The newbies guide to buying bikes online

Online buying isn’t exactly the fairy tale we’d all thought it would be. Yes it’s comfortable and you can buy stuff with the click of a button. Since the introduction of the big money players into the online cycling world such as trek etc., online bike purchases have become more reliable and legit.

Now if you’re a pro, online shopping is the best and quickest alternative but if you’re new to cycling here are some factors or questions you should consider before making an online purchase.

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How do I find the right bike?

One of the most frequently asked question when it comes to bikes is how to get the correct bike fit. Most online companies would suggest you the height and inseam trick while some would suggest you do a trial run at a nearby outlet and later make an online purchase.

Amazon is the best road bike buying option for pros that are aware of the fit and size they need but for newbies companies like Trek etc. provide a step by step guide to determine the fit through chat.

What’s my mode of contact with the seller?

Most of the info needed like the prices, brand details, specs and comparisons etc. are provided on every site but what if you have a question that’s out of the specs page? In such cases most of the big companies have a live chat feature on their website.

You can also visit FAQ pages, their YouTube channel or connect with them through email. It’s surprising how many companies don’t offer such features so be smart and stick to the trusted ones.

How to assemble it once delivered?

The first thing you need to figure out is how much assembly does it need and what extra tools would be needed for the assembly and if the tools will be included in the package itself. The renowned companies often deliver to partner shops where the assembly takes place before the final delivery.

In case you get a direct delivery note that assembling the derailleurs, brakes, cables etc. can prove a tedious task even with the YouTube guides and step-wise manuals so my advice would be to visit a nearby bike shop and have it done by an expert but in case you’d prefer to do it yourself, here’s what you need to do.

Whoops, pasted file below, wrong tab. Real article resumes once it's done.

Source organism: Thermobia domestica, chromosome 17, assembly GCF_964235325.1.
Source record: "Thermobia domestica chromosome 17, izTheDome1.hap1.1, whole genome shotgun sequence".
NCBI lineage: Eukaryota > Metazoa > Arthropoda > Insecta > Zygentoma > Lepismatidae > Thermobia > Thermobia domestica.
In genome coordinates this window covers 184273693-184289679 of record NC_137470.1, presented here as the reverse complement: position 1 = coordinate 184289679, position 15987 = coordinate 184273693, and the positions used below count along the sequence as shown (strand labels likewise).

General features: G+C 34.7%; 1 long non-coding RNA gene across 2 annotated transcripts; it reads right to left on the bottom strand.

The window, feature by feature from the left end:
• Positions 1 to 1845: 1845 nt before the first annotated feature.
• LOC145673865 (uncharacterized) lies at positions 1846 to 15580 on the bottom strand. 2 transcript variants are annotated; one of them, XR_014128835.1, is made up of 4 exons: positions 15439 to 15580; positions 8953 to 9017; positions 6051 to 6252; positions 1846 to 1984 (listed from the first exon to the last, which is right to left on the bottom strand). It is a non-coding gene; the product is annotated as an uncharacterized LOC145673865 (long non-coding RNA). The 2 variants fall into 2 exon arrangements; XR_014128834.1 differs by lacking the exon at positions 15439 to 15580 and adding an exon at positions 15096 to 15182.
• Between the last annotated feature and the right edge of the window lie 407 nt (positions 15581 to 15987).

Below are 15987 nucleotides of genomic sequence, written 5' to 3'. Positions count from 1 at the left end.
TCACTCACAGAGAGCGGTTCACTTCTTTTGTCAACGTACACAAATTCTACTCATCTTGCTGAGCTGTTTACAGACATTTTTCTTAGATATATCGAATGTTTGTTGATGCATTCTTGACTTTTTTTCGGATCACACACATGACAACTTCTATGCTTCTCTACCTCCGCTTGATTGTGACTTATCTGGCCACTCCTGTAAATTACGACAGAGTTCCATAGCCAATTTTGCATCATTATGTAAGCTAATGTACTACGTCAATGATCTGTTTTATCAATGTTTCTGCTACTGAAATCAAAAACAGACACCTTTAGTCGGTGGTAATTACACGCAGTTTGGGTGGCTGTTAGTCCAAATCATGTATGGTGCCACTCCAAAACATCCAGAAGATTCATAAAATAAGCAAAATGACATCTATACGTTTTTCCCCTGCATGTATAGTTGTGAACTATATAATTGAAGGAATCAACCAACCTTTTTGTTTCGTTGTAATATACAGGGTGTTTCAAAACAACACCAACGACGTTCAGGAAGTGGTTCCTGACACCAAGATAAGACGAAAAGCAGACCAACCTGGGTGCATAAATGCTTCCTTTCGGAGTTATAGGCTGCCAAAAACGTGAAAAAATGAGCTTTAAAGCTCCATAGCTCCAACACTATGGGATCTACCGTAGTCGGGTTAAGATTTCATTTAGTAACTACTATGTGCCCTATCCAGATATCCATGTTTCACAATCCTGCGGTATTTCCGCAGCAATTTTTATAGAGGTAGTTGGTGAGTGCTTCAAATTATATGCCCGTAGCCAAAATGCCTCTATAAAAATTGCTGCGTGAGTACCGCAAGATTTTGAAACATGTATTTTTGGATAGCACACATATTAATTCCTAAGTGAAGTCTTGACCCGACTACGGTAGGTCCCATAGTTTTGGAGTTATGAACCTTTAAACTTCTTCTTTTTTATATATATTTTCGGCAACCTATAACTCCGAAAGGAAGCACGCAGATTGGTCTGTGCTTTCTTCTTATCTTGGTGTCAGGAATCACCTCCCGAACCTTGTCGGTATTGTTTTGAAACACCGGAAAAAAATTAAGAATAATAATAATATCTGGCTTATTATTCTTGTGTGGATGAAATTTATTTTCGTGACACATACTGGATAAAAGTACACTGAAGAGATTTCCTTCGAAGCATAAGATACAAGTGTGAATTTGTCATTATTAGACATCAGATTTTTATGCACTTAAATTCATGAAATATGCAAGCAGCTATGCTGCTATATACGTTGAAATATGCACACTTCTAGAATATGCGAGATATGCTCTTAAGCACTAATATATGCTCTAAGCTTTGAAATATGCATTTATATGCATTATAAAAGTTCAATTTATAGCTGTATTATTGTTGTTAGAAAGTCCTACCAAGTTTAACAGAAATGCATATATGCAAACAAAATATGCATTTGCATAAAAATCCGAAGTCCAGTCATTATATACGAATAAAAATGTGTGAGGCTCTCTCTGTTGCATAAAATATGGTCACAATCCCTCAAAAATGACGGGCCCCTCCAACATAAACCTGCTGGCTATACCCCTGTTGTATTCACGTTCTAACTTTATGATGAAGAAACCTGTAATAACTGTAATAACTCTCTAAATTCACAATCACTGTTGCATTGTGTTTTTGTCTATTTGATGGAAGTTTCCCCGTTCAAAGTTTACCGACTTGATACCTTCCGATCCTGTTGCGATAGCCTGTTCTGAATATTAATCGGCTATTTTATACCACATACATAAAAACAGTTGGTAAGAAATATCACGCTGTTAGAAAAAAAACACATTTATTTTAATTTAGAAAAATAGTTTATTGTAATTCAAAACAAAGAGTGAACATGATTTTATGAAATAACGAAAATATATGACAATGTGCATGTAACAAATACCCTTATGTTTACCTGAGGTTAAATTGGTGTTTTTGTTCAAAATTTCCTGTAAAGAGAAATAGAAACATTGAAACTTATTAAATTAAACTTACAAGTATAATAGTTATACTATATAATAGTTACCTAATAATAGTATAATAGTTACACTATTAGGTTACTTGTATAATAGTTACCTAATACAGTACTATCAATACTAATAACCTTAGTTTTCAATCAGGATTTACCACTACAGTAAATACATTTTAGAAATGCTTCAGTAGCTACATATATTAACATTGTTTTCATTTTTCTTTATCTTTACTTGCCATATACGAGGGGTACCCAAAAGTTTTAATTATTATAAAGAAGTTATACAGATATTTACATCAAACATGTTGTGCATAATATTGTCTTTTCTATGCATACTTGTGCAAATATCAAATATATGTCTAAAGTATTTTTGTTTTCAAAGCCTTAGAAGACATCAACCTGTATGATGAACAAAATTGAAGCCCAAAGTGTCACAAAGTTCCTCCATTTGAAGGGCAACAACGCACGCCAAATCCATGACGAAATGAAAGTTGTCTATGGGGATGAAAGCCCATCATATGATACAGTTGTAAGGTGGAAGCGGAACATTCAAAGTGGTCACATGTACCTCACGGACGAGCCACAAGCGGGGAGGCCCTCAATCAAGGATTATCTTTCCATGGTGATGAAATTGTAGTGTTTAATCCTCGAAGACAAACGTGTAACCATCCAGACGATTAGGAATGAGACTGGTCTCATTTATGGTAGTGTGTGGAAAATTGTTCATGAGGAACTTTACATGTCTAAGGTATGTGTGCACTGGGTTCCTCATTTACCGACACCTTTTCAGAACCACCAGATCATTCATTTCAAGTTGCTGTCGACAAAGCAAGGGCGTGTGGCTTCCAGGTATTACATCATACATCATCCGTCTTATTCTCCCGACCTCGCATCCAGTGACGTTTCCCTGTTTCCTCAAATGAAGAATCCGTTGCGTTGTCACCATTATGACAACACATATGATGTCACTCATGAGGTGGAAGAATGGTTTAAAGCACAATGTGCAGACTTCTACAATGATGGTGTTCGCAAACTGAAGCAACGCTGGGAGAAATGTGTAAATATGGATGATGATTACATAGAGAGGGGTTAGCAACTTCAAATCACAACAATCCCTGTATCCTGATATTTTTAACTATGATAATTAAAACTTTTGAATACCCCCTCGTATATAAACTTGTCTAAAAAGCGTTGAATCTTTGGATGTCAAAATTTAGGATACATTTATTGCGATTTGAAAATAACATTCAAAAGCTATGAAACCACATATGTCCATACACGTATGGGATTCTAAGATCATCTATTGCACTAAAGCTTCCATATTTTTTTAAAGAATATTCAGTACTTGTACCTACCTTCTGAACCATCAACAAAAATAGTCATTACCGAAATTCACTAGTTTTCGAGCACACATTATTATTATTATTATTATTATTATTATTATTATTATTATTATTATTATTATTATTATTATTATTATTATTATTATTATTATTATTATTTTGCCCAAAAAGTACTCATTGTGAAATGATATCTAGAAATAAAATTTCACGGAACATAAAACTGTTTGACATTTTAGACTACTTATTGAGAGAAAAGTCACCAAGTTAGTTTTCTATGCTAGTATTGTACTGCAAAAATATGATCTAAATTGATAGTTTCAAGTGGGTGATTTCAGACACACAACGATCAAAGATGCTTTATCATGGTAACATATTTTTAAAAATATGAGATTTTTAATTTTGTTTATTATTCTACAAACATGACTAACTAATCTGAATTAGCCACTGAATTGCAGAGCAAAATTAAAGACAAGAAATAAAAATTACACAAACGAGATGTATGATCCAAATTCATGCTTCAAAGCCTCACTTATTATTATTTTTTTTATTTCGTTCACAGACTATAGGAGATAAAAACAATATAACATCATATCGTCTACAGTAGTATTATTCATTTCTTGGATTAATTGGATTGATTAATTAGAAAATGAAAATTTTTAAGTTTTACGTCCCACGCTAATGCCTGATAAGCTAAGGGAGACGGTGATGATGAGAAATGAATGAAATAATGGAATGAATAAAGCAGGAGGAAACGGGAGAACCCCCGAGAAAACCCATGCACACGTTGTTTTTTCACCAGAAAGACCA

What should I do for repairs and checks?

Whether a mountain or road bike you’ll need regular maintenance checks and repairs. While you can always visit a local bike shop for smaller issues some brands provide credit a local retailer for every online sale thus providing you an instant option.

In case you’re hesitant to visit a local workshop my simple advice would be to relax and trust them. They are experts and will work on any of your bikes with utmost care. In case a part is required feel free to get it online. Times are changing and online retail is more reliable than ever before.

4 Reasons I wasn’t getting faster and neither are you

Irrespective of whether your training for an upcoming event you badly want to win or whether you’re just a casual rider out to enjoy the scenic beauty around I am sure you’d love to get fast and faster but from experience I can tell it’s easier said than done and only after plenty of mistakes and errors did I get it right but you on the other hand can avoid them and in this article I am going to tell you exactly how.

I over-trained

The first instinct action to ride faster is to ride longer but guess what doubling your riding time isn’t what makes you fast. It will help initially. You do get faster as you build both strength and stamina but after an extent this strategy fails.

This is a sign you need to mix things up. For this I switched to interval riding. I also combined this training with some rowing machine and elliptical trainer workout to further improve strength and stamina by targeting other muscle groups.

My technique wasn’t right

Dodgy bike handling and wrong riding technique were initially the reason that kept holding me back and is a common but serious issue among many newbies. Fitness level, diet and workout aside with the wrong technique there’s no way you’re getting ahead of the pack so here are some riding technique tips to get you started.

 

I focused too much on weight loss